My niece Michele picks me up at the Indianapolis airport. It's gray and gloomy and snowing. By the time we get to the nursing home, it's completely dark outside. I try to make some kind of mental adjustment, to brace myself to see Dad in this place for the first time. Nothing comes.

When Michele and I go inside, my mom and sister are coaxing Dad to walk down the hallway with his walker. He is wearing an electric-blue sweatshirt. My sister says "Look! Candy's here!" and Dad gives me that wide-eyed look that is half curious, half blank. I say "Hi, Freddie," and hug him. (My siblings and I have called him Freddie, a nickname, for as long as I can remember.)

There are hugs all around. I am here, in a new world. I started out this morning in blazing Phoenix sunshine and am ending the day in skin-burning Indiana cold. And I am visiting my dad in a nursing home. I repeat it in my head to try to emotionally recalibrate. This is a place of long, carpetless hallways, and doors to little sub-worlds of suffering or sleeping or chatting visitors or blaring TVs. All saturated in the non-warmth of endless fluorescent lights.


The nursing home (I'll call it Shiny Meadows) has two wings: Rehab and Long Term.

The patients in Rehab are a mixture of 3 groups:

1) The elderly who are here temporarily recuperating from an injury or surgery. A broken ankle; a knee replacement.

2) The elderly who are here for good, but who are, for the time being, receiving physical therapy to improve their mobility. My dad is in this category.

3) The confusing (to me) group who seem to belong in Long Term. They are definitely not ever going home, and are way past therapy. The rules are fuzzy as to who stays in Rehab and who goes over there.

Long Term

Not only is it the older, way more dreary part of Shiny Meadows, but it is populated with those residents who can only be described as Far Gone. Putting Dad into Shiny Meadows was horrible enough for Mom, but she really didn't want him in Long Term. That's where, she says, "they just park the poor old things out in the hall and let them sit there with their heads drooping." It's what you picture when you think of nursing homes in their worst light. Not quite alive and not quite dead, Mom says. Just lingering.

Tuesday, January 06, 2009

Headed to Indiana

Dad has been in the nursing home since Friday. My mom and sister gutted it out on their own, dealing with the incredibly depressing move from the hospital to the "nursing facility." When I spoke to Mom on the phone Friday night, the things she said put my heart through a meat grinder with holes the size of fishing line. I will keep those things private, and for once, let her say something without it being written down here. Suffice it to say that she was in agony. All night I ached for her, and for Dad.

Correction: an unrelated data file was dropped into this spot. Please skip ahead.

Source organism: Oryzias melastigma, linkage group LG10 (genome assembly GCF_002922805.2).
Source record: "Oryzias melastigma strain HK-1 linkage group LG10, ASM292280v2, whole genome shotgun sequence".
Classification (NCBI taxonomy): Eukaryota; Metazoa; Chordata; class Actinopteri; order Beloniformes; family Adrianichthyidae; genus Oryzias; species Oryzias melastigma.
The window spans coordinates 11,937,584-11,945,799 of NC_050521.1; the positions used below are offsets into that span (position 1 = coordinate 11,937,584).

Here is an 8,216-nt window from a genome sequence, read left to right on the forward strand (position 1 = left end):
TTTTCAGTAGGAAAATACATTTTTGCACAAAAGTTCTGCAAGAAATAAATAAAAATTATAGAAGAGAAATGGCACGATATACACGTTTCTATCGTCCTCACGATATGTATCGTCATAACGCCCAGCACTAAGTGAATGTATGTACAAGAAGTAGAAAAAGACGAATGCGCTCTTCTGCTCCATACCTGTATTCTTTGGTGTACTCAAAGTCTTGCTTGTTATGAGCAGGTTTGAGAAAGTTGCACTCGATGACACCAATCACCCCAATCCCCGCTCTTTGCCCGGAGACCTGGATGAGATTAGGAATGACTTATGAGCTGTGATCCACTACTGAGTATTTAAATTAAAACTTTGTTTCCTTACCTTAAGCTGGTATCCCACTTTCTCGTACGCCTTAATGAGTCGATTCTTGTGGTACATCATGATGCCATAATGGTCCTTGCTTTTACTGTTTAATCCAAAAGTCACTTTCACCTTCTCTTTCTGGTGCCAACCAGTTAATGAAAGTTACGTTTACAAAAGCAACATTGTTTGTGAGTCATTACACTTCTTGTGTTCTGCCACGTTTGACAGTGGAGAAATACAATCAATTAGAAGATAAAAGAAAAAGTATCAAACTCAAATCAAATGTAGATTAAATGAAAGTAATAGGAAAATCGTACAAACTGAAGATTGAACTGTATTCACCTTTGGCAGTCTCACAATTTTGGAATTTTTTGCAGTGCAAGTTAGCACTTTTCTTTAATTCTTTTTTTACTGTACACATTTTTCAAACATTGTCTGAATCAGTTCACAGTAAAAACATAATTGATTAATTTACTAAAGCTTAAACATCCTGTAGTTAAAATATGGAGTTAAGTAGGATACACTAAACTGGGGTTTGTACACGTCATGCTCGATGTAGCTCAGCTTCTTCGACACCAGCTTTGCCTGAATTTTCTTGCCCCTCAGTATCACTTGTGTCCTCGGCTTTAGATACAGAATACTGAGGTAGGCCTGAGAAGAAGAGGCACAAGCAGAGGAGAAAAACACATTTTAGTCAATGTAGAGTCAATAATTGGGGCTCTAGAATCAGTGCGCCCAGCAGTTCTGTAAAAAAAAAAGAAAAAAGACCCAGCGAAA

At the very least, I'll be there tomorrow and won't be 1800 miles away anymore. It has been surreal and unnatural to experience this from such distance. I've felt like a greyhound whose gate failed to open when the race began.

What I have noticed from my sister's accounts of the days at the nursing home, is that it's the small details that kill you. It's always the small ones.

The little snack the nurse brings to Dad at 9:00 p.m.: Grape juice and a cookie.

Dad asking (about his room-mate) many times a day "Who's that guy over there in that bed?"

When I was talking to Scott the other night, and spoke the phrase "Dad's room-mate" it was as though I had just scraped my teeth across granite. Everything stopped, and I had yet another cry. His "room-mate" is Mom. Forever. Each small detail needs its own examination, its own little corner of grief. It's a process.

Mom is making the best of it, as she always does. She and my sister are such incredibly strong women that they stun me. They are cut from tempered steel and I seem to have been formed out of Velveeta. But sometimes even Velveeta knows when to buck up.

Small things can make you or break you. There are still many sources of joy. My dad sang a little one-line, off-key song to me on the phone tonight: "How is every little thing going?" I got him to sing it again.

Thursday, January 01, 2009

Welcome to the New Year

"Whatever tomorrow brings, I'll be there
with open arms and open eyes."

- Incubus